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TV journalist produces film about drug trafficking

Published: 
Sunday, August 3, 2014
On the set of Trafficked.

​Marcia Henville has become known for her gritty reporting from the nation’s crime hot spots, once even putting herself in the midst of a violent confrontation between police and residents of Picton, Laventille. Now Henville is helping to bring the true-to-life repercussions of crime to filmmaking. She’s co-producing a movie—currently being shot—about drug trafficking in T&T. Sean Hodgkinson—who made the well-received short film A Story About Wendy—is the writer and director of Trafficked. 

Henville was among the cast of A Story About Wendy and its sequel, which premiered recently at the Zanzibar International Film Festival. Trafficked tells the tale of three 20-something-year-old friends vacationing in the Caribbean who find themselves in trouble after being wooed into doing a favour for a local man they befriended. The film is based on real-life stories told on the popular radio programme Eye on Dependency.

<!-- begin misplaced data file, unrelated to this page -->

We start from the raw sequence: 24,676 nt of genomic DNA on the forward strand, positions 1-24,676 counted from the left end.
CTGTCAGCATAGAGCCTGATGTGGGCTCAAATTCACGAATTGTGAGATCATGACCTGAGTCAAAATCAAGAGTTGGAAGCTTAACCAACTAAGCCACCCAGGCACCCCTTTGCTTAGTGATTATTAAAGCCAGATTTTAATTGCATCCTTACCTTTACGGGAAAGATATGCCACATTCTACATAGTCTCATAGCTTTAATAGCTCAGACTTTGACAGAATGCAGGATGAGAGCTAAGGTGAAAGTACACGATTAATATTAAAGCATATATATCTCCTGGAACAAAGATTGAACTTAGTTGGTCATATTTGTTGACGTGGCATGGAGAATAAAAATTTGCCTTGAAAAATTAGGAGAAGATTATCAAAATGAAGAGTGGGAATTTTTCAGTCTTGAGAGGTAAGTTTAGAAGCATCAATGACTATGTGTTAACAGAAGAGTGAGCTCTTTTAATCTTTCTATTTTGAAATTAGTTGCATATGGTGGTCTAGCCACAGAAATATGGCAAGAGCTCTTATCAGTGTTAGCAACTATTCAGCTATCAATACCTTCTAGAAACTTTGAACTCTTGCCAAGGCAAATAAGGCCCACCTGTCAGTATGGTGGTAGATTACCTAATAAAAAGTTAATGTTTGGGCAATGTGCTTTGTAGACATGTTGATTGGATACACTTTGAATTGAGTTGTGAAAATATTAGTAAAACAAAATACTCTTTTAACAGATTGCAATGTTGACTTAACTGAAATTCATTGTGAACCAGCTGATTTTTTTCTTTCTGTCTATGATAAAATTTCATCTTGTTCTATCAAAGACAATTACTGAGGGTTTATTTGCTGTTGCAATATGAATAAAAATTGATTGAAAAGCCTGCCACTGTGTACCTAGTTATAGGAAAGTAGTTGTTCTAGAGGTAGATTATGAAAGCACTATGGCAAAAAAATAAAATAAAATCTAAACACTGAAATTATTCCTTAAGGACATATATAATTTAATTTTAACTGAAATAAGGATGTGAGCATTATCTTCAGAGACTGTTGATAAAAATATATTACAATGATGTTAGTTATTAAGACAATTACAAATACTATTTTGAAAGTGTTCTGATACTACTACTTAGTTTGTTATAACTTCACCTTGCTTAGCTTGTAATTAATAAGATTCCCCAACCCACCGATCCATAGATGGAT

Hodgkinson said Trafficked is two-thirds complete and is expected to be between 40-50 minutes long. He expects shooting to wrap up this month. The filmmakers—part of a company called Quirky Films—are going to try to get it into various international film festivals before premiering it in T&T next year, said Hodgkinson. He said funding has been one of the challenges in making the film. First Citizens Bank, the Ministry of Tourism and the National Alcohol and Drug Abuse Prevention Programme have so far stepped up to the plate. 

“Trafficked is a cautionary tale. We've all seen Locked Up Abroad. But what happens when the story is about our own people, who look like us and sound like us?” said Hodgkinson via e-mail. 
“So I hope that we can educate and inform Trinis about the dangers of narco-trafficking and I really hope that someone from Caribbean Airlines is reading this so they can put the film on one of their 12 empty channels!” he added.  

Trafficked is one of many local films that are in different stages of production this year. The Sunday Arts Section will be looking at some of them over the coming weeks.

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